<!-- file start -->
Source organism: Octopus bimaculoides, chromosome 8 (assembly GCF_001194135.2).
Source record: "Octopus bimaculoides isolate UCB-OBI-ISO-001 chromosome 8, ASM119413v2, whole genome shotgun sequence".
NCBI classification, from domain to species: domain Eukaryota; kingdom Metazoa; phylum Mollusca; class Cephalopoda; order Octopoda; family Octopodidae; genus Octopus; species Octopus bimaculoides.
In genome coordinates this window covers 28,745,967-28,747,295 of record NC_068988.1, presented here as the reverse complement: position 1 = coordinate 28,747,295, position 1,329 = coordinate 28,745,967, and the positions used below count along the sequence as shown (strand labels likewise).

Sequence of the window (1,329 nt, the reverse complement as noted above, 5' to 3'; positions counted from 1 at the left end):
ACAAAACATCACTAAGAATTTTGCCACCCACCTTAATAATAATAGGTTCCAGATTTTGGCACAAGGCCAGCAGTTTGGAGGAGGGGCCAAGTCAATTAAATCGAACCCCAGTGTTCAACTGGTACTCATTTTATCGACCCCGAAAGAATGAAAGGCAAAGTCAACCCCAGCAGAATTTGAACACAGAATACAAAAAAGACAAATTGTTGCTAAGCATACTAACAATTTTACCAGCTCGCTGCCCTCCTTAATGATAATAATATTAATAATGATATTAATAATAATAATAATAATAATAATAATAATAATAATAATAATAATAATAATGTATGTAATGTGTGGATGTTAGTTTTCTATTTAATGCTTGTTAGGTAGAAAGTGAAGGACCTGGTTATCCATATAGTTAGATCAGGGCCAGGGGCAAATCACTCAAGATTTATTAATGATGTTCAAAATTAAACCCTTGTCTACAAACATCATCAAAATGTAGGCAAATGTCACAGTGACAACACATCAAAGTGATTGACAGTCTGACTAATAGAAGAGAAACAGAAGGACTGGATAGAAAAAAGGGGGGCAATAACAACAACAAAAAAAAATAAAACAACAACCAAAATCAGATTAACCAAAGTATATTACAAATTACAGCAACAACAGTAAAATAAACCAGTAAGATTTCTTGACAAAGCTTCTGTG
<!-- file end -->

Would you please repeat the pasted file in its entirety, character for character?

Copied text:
Source organism: Octopus bimaculoides, chromosome 8 (assembly GCF_001194135.2).
Source record: "Octopus bimaculoides isolate UCB-OBI-ISO-001 chromosome 8, ASM119413v2, whole genome shotgun sequence".
NCBI classification, from domain to species: domain Eukaryota; kingdom Metazoa; phylum Mollusca; class Cephalopoda; order Octopoda; family Octopodidae; genus Octopus; species Octopus bimaculoides.
In genome coordinates this window covers 28,745,967-28,747,295 of record NC_068988.1, presented here as the reverse complement: position 1 = coordinate 28,747,295, position 1,329 = coordinate 28,745,967, and the positions used below count along the sequence as shown (strand labels likewise).

Sequence of the window (1,329 nt, the reverse complement as noted above, 5' to 3'; positions counted from 1 at the left end):
ACAAAACATCACTAAGAATTTTGCCACCCACCTTAATAATAATAGGTTCCAGATTTTGGCACAAGGCCAGCAGTTTGGAGGAGGGGCCAAGTCAATTAAATCGAACCCCAGTGTTCAACTGGTACTCATTTTATCGACCCCGAAAGAATGAAAGGCAAAGTCAACCCCAGCAGAATTTGAACACAGAATACAAAAAAGACAAATTGTTGCTAAGCATACTAACAATTTTACCAGCTCGCTGCCCTCCTTAATGATAATAATATTAATAATGATATTAATAATAATAATAATAATAATAATAATAATAATAATAATAATAATAATAATGTATGTAATGTGTGGATGTTAGTTTTCTATTTAATGCTTGTTAGGTAGAAAGTGAAGGACCTGGTTATCCATATAGTTAGATCAGGGCCAGGGGCAAATCACTCAAGATTTATTAATGATGTTCAAAATTAAACCCTTGTCTACAAACATCATCAAAATGTAGGCAAATGTCACAGTGACAACACATCAAAGTGATTGACAGTCTGACTAATAGAAGAGAAACAGAAGGACTGGATAGAAAAAAGGGGGGCAATAACAACAACAAAAAAAAATAAAACAACAACCAAAATCAGATTAACCAAAGTATATTACAAATTACAGCAACAACAGTAAAATAAACCAGTAAGATTTCTTGACAAAGCTTCTGTG